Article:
A new and disturbing requirement for further 14-day quarantines for persons in quarantine facilities where a COVID-19 case is confirmed, was announced by the Minister of Health on 2 April 2020. While this is arguably mandated under the current regulations, the reasonableness of this requirement is suspect and must be very carefully considered, as it constrains the fundamental human right of personal liberty. A rethink of the institutional quarantine facilities to enable unique, individual isolation is required.

The legal instruments create offences that are only punishable by a jail term. It would be unfortunate to fill our jails with such offenders at the time that we should be reducing population concentrations, even in prisons, as much as possible. It is hoped that should any offenders be tried and convicted, the judicial officer will exercise discretion to impose a fine or community service order instead.

One area where the eagles fear to tread is an attempt to sanction the flow of “fake COVID-19 news”. Some countries have designated official sources of COVID-19 information and banned all else. Uganda will be constrained from going in this direction by a decision from our Supreme Court that all speech is deserving of constitutional protection especially when a person’s views are opposed or objected to as false or wrong.

So far, Uganda has only categorised COVID-19 as an infectious disease under the Public Health Act. It is yet to legally declare it a formidable epidemic disease under the Act. Such declaration will open the door for even greater and seemingly unlimited powers to the Minister of Health to take necessary control measures to combat COVID-19. Admittedly, these powers have never been invoked since 1935 when the Public Health Act came into force and are therefore untested.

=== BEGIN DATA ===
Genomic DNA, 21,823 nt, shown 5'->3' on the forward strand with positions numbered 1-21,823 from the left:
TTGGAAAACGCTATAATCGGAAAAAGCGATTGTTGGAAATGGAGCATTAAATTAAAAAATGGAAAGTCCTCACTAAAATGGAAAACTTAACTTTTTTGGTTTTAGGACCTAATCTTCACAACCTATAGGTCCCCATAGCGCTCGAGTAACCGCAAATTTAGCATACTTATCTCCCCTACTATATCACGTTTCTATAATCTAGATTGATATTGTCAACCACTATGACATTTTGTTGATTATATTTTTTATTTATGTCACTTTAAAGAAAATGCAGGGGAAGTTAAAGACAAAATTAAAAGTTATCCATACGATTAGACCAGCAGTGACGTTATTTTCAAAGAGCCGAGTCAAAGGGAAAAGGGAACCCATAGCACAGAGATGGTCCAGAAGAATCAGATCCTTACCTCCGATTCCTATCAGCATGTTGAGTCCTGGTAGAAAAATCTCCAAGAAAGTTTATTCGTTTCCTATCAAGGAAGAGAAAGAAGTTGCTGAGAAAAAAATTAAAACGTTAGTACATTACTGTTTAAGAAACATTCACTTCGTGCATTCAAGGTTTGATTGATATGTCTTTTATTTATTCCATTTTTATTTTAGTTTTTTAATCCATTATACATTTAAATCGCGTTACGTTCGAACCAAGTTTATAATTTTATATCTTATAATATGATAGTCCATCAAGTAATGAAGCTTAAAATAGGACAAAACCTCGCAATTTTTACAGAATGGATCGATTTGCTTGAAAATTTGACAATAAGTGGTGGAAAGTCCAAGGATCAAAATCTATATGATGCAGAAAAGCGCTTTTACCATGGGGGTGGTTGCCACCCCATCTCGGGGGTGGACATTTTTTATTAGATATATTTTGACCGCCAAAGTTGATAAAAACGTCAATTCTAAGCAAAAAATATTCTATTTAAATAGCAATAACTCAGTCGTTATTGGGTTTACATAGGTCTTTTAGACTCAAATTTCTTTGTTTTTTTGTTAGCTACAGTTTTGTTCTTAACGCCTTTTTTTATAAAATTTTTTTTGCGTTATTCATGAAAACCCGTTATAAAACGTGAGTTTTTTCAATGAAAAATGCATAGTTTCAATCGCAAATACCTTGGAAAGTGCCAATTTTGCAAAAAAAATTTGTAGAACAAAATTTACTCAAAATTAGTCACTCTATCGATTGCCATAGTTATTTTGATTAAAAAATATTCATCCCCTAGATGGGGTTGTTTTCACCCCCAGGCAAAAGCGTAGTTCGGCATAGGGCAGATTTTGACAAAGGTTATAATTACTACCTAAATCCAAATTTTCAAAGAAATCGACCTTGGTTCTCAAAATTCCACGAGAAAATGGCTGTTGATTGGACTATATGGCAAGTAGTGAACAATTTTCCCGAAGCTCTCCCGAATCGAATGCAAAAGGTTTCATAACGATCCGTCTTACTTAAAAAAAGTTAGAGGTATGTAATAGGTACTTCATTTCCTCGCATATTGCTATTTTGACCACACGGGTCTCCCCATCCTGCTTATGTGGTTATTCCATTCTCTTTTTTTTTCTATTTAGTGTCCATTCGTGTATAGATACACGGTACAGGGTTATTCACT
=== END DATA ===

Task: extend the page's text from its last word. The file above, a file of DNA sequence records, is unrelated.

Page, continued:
As it is, there are pressing calls from as high as the Chief Justice, the Speaker and some Members of Parliament to declare a state of emergency.

No doubt, we will learn from other countries and continue to take the solid legal action required to combat this disease. Some areas that urgently need to be addressed include ensuring protection of the non-derogable rights such as the right to a fair hearing by providing a solution for the courts (and lawyers) to operate safely; addressing landlord and tenant relations; harnessing IT to ensure safe operations of key Government offices like Uganda Registration Services Bureau; providing for recruitment of volunteers among others.

For now, on the legal front, Uganda’s efforts to combat COVID-19 are commendable. The response has been solid and measured. The positive contribution of the legal fraternity working collaboratively with others is required to keep the effort on track.

Phillip KarugabaHead of ENSafrica Uganda[email protected]+256 772 785 332

Rehema Nakirya SsemyaloPartner Uganda[email protected]+256 772 506 802

Tracy KakongiAssociate Uganda[email protected]+256 784 343 336